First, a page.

Role of Branding in Business Plans

As a small business entrepreneur, you’ve probably had one or more of the following needs to prepare a business plan.  To:

  • Help start up a new business.
  • Get capital for an existing business to fund growth.
  • Recruit investors.
  • Obtain a grant.
  • Develop strategic alliances with potential partners.
  • Sell a company.
  • Expand into a new area of operation.
  • Attract employees.
  • Plan for the future.
  • Etc.

If so, you already know that most templates and discussions about appropriate content seem to contain similar advice. 

Being a bit different can help you stand out from the crowd.

For example, Indeed.com offers the following:

10 essential components of a business plan

Effective business plans must contain several key components that cover various aspects of a company’s goals. The most important parts of a business plan include:

  1. Executive summary
  2. Business description
  3. Market analysis and strategy
  4. Marketing and sales plan
  5. Competitive analysis
  6. Management and organization description
  7. Products and services description
  8. Operating plan
  9. Financial projection and needs
  10. Exhibits and appendices”

(See https://www.indeed.com/career-advice/career-development/parts-to-a-business-plan#  for more information.)

If you go to Wikipedia (https://en.wikipedia.org/wiki/Business_plan), you will find a very similar general outline, though with a few variations such as a separate subsection for the company Mission Statement.  However, I personally have not found that many of these discussions and templates have chosen to overtly incorporate a discussion about branding.

Frankly, mine have, and yours should!

Specifically, consider including a section labeled “Branding” that incorporates a discussion of the current status (showing any research done) as well as plans and expectations for the future.  These days, brand has a very real and monetary value.   I’m sure all of us have heard of someone buying another company “for the name” because the reputation associated with that entity has value in the marketplace.  These days, I believe you should think of brand similarly.

 Although I do believe brand can be appropriately included as a separate named section, you can also build your content into several of the sections traditionally included in most Business Plans.

For instance:

Business Description – Since your brand encompasses both your product and the services used to deliver that product, any Business Description will benefit by including a discussion of this kind.  Also, the process of defining your brand identifies your audience which, in turn, clearly suggests the needed distribution channels.

Market Analysis and Sales Plan – Your chosen niche within the marketplace is defined by the way in which you identify and communicate your brand.  By discussing your market in this way, your analysis will be more precise and your strategy will be more persuasive.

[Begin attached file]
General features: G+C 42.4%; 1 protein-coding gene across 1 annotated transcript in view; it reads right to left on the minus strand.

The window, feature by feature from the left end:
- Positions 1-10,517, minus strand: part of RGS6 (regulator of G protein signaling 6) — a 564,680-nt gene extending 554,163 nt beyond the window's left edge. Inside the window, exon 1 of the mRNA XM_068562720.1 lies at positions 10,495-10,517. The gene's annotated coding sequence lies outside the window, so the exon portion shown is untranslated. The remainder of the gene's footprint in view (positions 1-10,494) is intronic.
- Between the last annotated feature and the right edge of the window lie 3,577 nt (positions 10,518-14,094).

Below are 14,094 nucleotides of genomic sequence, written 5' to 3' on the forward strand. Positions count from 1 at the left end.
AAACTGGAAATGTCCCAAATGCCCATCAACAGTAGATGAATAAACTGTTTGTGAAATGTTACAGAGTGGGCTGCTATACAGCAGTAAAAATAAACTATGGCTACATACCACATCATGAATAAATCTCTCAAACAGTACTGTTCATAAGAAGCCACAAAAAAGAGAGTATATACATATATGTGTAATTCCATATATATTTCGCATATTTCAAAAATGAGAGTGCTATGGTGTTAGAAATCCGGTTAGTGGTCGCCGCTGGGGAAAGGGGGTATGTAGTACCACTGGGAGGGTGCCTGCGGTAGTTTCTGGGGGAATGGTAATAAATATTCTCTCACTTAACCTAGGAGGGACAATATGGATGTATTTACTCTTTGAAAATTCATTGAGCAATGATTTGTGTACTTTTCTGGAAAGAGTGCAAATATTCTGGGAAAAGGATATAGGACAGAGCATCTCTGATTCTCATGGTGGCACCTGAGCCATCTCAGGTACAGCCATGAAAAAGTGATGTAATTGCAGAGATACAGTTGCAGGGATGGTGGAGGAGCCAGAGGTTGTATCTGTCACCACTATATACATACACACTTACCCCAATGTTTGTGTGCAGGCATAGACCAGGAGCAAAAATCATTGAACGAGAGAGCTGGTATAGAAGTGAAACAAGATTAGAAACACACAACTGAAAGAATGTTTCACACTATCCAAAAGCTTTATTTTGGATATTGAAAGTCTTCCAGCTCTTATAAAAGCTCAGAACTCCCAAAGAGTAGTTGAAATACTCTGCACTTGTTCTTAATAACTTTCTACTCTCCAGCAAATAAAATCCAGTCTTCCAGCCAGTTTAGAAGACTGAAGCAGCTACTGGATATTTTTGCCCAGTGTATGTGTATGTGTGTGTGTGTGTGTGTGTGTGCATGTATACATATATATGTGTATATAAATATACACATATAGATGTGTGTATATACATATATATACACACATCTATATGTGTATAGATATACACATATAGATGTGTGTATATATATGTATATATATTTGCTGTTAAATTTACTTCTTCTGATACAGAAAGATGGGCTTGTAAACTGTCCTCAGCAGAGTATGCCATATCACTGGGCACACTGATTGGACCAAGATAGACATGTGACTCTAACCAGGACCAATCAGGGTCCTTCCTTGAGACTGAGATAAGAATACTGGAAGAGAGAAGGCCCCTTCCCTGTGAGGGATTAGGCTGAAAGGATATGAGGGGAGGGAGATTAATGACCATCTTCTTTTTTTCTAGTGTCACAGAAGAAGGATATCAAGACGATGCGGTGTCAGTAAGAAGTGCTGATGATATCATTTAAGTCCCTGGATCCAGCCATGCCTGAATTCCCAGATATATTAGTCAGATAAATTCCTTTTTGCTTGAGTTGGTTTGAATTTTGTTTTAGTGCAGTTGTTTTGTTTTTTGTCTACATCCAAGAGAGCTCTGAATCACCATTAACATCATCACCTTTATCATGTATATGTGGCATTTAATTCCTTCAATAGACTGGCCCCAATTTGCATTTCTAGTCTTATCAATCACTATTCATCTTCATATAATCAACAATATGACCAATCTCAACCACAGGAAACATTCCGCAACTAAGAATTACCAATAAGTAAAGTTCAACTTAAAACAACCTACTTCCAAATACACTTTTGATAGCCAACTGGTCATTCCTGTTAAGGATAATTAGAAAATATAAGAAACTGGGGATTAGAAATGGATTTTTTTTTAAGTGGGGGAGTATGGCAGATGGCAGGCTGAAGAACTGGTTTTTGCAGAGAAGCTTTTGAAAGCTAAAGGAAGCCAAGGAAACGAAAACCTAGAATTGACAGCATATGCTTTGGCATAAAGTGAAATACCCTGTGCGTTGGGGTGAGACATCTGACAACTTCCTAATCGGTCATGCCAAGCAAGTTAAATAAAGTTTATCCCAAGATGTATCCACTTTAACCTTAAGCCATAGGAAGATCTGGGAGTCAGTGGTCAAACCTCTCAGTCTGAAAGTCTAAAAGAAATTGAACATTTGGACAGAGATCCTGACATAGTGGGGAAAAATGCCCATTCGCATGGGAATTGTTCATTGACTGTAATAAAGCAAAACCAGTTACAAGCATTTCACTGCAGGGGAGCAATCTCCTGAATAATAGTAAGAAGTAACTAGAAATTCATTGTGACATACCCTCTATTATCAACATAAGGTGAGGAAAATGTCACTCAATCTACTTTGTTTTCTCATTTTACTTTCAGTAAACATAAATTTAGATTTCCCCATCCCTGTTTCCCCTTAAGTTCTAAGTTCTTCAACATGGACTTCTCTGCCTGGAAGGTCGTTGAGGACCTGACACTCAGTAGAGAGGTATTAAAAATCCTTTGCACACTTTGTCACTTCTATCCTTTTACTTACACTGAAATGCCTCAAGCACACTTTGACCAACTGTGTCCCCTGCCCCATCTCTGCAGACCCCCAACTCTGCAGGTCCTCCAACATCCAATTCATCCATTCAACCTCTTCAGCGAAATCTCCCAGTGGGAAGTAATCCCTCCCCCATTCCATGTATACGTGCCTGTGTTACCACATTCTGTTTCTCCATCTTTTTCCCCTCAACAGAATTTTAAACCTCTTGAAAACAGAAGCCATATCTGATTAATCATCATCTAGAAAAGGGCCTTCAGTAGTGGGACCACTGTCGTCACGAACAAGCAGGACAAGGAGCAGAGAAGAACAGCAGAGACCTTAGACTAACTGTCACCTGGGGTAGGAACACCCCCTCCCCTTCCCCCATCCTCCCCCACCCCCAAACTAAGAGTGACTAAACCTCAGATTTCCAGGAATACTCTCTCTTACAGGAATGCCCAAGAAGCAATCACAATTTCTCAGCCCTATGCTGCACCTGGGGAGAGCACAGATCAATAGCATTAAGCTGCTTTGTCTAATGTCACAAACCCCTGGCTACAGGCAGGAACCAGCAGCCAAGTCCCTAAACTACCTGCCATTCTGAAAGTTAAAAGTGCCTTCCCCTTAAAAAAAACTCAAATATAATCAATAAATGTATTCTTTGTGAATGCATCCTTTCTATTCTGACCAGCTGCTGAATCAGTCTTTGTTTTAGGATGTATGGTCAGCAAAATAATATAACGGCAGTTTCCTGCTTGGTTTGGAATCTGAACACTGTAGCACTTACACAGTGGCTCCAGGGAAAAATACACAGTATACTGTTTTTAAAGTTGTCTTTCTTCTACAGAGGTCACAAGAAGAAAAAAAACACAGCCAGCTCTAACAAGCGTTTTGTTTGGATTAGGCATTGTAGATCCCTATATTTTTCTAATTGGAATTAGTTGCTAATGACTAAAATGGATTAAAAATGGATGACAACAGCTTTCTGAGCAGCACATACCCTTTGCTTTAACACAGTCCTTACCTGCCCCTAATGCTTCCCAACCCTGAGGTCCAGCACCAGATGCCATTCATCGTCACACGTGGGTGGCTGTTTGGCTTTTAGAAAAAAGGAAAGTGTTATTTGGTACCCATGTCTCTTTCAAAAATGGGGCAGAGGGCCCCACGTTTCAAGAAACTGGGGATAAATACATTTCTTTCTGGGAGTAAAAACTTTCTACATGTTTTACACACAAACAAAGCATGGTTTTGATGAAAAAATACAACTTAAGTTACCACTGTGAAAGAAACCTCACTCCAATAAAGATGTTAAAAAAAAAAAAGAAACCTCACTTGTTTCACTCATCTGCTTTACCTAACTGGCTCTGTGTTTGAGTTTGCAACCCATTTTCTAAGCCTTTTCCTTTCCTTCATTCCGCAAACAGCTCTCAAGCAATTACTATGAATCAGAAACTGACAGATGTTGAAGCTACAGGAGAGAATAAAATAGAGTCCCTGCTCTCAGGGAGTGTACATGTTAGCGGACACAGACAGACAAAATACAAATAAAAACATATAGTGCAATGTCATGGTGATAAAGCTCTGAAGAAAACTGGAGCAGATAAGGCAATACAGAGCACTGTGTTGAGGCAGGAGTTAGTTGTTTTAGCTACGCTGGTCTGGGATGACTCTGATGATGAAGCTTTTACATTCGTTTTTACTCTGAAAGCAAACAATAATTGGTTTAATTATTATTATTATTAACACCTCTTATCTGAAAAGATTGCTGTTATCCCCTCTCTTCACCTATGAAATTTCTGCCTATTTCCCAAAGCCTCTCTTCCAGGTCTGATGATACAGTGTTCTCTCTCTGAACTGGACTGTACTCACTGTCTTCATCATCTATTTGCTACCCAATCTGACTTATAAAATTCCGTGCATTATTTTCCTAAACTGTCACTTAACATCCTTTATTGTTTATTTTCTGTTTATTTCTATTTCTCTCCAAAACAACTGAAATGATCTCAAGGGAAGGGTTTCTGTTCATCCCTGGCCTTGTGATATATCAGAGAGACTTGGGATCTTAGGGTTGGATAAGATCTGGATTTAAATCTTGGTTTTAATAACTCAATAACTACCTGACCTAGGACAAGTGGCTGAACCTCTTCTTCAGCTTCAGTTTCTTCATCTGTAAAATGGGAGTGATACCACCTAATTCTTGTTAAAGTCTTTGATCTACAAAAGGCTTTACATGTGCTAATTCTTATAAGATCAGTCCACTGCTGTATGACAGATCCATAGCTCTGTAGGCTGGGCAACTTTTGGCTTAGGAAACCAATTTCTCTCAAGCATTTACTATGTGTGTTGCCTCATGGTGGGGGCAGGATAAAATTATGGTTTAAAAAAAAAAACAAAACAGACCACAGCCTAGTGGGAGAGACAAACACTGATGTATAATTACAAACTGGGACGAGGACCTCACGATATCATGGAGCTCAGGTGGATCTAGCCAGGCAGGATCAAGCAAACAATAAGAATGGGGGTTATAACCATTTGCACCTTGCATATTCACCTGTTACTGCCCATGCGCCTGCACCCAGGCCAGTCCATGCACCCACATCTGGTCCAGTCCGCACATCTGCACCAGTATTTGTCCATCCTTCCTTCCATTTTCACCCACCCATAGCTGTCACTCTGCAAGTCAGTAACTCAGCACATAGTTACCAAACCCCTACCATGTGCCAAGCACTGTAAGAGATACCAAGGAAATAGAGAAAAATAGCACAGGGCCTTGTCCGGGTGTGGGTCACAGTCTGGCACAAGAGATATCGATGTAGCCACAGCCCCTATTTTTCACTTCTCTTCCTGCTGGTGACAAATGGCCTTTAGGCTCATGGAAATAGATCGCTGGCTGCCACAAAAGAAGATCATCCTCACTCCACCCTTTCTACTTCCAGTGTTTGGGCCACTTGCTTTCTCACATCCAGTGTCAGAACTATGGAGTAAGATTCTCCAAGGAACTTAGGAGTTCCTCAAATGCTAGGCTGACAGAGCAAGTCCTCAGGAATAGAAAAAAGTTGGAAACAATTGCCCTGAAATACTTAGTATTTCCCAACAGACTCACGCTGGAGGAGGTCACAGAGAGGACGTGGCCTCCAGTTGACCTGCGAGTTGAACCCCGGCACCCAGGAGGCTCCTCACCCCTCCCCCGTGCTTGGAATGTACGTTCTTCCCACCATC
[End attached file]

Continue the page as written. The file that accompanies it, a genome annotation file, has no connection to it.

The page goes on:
Competitive Analysis – A well-formed brand communicates the way in which you’ve chosen to differentiate yourself from others and highlight the sales advantages you’ve carved out for your operation.   If you try to write this section without incorporating your brand (i.e., who you are), a clear description of your competitors (those who share some of the same products and services) will not be possible.

Products and Services – This section generally includes additional details about the products and services provided by your company, so highlighting the qualities that distinguish them (i.e., their branding) is both appropriate and useful.  Also, a discussion of your brand can illustrate some of the “spin offs” that can evolve to take advantage of the existing audience of your brand.  Furthermore, part of the brand of your company is your underlying service philosophy and the standard of excellence you establish.  Such qualities are the ones that help create a corporate culture associated with your brand in the eyes of both your customers and your staff.

Operating Plan – In discussing the day-to-day operations of your company, including how you go about delivering your products and services to consumers (number of employees, equipment required, etc.), be sure to highlight the ways in which a strong, branded corporate culture supports those activities as well as describing any visual clues you might be using to help define yourself.  For example, will uniforms be required?  What kind of signage will support operations?  What form of communication will be put into place to set customer expectations and ensure smooth trouble-free operations?  If a separate section for Risk Factors is not included, that content might become part of this section, and the success and failures of your branding play a huge part.

Exhibits and Appendices – Among the typical exhibits you might find in the appendices are brief bios of key staff, organization charts, flow charts, etc.  Similarly, you should consider including any research done to support the success of your branding.  For example, results of a survey that suggest a high degree of name recognition within the community would be very useful as well as commentary from focus groups that suggest your brand has positive connotations.  I would also consider adding a page about your Brand Style Guide or perhaps a copy.  (See https://brandbuildingforsmallbusiness.com/2019/09/17/brand-basics-part-3-the-role-of-a-brand-style-guide/.)  Finally, your Brand Plan should be addressed similarly.  (An upcoming article will be devoted to the creation of this separate document.)